Planning a news release involves asking the following questions:
- What is the subject of the message?
- Who is the message designed to reach?
- What is in it for the this particular audience? awards? benefits?
- What goal is the organization pursuing? purpose?
- What do you want to achieve with the news release?
- What key messages should this news release highlight.
Which first: good news or bad news?
Good News!-Organizations suppress news that will make them look bad. This could be done by burying the bad news in the story. For example starting with the good facts and not getting to the bad facts until the end of the release.
Parts of a Traditional News Release:
- Letterhead-first page of a news release. Gives the name of the organization, address, telephone number, fax numbers, websites etc.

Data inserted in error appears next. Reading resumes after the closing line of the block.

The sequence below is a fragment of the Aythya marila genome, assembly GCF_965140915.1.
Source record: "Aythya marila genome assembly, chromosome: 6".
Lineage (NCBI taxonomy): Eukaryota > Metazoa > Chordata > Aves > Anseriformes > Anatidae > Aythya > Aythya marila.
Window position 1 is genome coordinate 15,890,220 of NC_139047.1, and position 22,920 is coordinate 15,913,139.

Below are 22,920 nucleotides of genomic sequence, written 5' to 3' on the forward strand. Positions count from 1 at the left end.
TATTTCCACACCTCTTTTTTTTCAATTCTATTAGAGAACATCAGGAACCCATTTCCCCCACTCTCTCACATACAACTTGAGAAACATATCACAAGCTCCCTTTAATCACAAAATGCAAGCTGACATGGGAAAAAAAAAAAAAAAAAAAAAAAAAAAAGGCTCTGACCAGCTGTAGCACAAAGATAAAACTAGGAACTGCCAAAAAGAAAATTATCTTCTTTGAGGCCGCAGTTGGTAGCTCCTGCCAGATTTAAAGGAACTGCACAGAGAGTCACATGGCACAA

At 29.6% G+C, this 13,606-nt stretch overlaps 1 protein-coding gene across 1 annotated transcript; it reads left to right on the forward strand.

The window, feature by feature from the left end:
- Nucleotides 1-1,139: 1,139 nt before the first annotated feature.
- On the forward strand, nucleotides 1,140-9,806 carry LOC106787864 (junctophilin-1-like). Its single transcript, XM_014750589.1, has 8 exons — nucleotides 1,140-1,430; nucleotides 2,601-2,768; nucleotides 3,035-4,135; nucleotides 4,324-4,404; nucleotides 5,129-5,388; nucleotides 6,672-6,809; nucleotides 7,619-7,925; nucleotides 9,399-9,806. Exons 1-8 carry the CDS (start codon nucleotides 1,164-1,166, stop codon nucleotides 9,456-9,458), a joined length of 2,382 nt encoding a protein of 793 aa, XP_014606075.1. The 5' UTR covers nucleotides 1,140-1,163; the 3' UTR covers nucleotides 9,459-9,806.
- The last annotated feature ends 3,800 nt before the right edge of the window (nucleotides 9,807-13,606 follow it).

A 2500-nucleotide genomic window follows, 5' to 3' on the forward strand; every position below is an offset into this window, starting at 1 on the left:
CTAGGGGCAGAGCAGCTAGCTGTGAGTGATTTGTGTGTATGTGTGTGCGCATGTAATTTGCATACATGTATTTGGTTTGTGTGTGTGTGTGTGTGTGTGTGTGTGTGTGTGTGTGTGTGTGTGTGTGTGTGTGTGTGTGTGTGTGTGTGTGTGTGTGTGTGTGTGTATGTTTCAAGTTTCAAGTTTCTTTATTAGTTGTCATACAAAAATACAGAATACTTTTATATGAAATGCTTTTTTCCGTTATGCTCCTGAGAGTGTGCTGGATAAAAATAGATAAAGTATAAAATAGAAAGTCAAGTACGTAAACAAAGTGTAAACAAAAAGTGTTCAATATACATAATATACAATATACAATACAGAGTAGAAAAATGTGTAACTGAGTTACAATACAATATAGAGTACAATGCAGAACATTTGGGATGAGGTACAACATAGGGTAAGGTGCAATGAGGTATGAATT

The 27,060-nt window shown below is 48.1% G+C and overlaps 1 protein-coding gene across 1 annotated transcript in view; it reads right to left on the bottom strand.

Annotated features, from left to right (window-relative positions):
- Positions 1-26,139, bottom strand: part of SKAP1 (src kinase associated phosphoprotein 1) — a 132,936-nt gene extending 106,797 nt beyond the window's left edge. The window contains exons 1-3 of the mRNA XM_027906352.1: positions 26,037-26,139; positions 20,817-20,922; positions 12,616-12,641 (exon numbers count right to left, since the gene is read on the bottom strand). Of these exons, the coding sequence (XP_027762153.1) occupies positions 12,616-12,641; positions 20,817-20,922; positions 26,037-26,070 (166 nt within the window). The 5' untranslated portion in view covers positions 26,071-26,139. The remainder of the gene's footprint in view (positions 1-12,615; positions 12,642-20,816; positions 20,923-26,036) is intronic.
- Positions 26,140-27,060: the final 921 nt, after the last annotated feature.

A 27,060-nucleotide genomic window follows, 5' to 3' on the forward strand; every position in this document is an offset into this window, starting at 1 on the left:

- Contacts-often the writer of the news release but can also be the organization’s director of PR
- headline-Brief and boldface-gives editor or journalist a quick indication of what the new’s release is about
- dateline-All caps…appears at the start of the lead paragraph. ATLANTA
- lead paragraph-In one to three sentences you must give the reader the basic details of the story
- body of text-inverted pyramid–most important facts to least important facts
The Do’s and Dont’s….
Do-Include links to pages, place terms in key positions, distribute releases through downstream sites such as Yahoo or Netscape
Don’t-give too many links, use poor images with low resolution, lose focus on the message
All information obtained from the book Public Relations writing and Media Techniques Sixth edition